Washington, Jan 15: US President-elect Joe Biden has highlighted a growing economic divide between those few people “at the very top” and the rest of America, calling on further relief to provide financial assistance to those who need it the most.
“Just as we are in the midst of a dark winter of this pandemic as cases, hospitalizations, and deaths spike at record levels, there is real pain overwhelming the real economy,” Xinhua news agency quoted Biden as saying in an address to the nation on Thursday night from Wilmington, Delaware.
However, “you won’t see this pain if your score card is how things are going on Wall Street”, the President-elect noted.
“You will see it very clearly if you examine what the twin crises of the pandemic and the sinking economy have laid bare: the growing divide between those few people at the very top who are doing quite well in this economy — and the rest of America,” Biden said.
“Just since this pandemic began, the wealth of the top 1 percent has grown by roughly $1.5 trillion since the end of last year — four times the amount for the entire bottom 50 per cent.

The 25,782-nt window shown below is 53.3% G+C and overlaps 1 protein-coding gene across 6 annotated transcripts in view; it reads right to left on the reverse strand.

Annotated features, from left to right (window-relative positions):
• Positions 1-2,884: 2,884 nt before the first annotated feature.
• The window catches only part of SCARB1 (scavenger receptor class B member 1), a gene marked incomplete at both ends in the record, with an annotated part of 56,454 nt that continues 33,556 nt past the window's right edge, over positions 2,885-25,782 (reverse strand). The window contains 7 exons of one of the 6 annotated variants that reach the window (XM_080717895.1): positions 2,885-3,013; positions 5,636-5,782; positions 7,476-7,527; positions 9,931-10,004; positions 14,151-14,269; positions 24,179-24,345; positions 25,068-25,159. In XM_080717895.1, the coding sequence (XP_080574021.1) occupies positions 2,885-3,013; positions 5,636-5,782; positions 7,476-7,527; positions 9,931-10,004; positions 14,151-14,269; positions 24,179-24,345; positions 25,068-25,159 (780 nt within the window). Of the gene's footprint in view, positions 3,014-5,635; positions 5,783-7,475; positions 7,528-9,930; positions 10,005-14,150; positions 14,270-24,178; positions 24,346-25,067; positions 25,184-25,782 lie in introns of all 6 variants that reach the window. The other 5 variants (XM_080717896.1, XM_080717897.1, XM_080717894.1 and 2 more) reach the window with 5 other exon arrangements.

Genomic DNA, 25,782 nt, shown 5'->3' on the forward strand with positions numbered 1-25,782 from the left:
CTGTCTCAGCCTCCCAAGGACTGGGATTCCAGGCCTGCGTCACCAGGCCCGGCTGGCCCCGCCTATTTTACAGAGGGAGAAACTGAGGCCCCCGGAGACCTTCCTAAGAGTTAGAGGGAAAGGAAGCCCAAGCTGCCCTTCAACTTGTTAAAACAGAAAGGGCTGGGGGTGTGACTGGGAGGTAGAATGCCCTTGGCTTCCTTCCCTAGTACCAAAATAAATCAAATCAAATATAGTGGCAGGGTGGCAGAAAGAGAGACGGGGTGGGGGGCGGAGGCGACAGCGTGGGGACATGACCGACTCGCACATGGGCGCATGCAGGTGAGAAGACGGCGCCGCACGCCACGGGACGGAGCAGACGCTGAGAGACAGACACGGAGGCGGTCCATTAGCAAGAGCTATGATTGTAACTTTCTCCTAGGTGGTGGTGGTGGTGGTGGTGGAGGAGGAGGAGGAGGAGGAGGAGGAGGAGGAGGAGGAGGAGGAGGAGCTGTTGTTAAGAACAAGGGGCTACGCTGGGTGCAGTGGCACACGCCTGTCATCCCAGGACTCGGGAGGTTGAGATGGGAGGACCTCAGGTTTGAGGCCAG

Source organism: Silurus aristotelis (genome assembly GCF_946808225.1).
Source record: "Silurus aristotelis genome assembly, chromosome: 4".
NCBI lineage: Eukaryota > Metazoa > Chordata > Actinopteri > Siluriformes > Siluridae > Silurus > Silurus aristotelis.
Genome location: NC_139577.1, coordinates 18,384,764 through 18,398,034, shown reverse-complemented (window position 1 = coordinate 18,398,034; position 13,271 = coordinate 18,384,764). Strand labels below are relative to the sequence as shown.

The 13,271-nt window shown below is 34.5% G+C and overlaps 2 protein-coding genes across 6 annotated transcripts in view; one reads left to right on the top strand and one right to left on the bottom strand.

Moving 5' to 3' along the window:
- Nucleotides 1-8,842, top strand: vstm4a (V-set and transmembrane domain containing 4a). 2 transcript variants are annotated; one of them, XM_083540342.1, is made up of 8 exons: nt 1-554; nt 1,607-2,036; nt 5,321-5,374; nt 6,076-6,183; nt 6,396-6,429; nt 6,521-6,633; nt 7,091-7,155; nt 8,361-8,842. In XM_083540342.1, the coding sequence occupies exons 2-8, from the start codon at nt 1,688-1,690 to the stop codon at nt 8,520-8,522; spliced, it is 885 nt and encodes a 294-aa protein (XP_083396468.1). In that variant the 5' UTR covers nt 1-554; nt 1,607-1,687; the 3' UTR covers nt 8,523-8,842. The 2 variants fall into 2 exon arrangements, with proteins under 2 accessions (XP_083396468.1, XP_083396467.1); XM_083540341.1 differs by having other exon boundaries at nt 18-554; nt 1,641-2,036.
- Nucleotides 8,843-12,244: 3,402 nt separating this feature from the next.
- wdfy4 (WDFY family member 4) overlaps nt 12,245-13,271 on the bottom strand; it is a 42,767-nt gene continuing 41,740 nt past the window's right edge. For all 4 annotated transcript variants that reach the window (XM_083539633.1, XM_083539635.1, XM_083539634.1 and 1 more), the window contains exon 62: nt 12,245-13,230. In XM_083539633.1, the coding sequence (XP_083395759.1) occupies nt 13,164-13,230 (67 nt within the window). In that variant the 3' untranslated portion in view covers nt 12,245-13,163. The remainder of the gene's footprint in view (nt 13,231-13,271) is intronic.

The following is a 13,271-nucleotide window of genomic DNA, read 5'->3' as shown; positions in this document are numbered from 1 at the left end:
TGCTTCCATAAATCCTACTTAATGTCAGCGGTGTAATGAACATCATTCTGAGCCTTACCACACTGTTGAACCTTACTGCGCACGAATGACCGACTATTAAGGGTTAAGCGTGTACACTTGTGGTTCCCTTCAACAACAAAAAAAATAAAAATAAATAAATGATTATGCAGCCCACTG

Noting that some 18 million Americans are still relying on unemployment insurance, and some 400,000 small businesses have permanently closed their doors, the President-elect said “a crisis of deep human suffering” is in plain sight.
Calling the recently approved 900-billion-dollar bipartisan relief package “an important first step”, he said “we need more action, more bipartisanship, and we need to move fast.”
Biden on Thursday unveiled a $1.9 trillion Covid-19 relief bill, which includes another round of direct payments to individuals, aid for state and local governments, increased unemployment benefits, as well as more funding for testing and vaccine distribution.
The President-elect also called on Congress to raise the minimum wage to $15 per hour, up from the current $7.25 per hour, a policy agenda that was already put in the Democratic Party’s platform in 2016.
Several states, such as California and New York, have already passed laws to boost minimum wage to $15, but federal minimum wage has not been increased since 2009.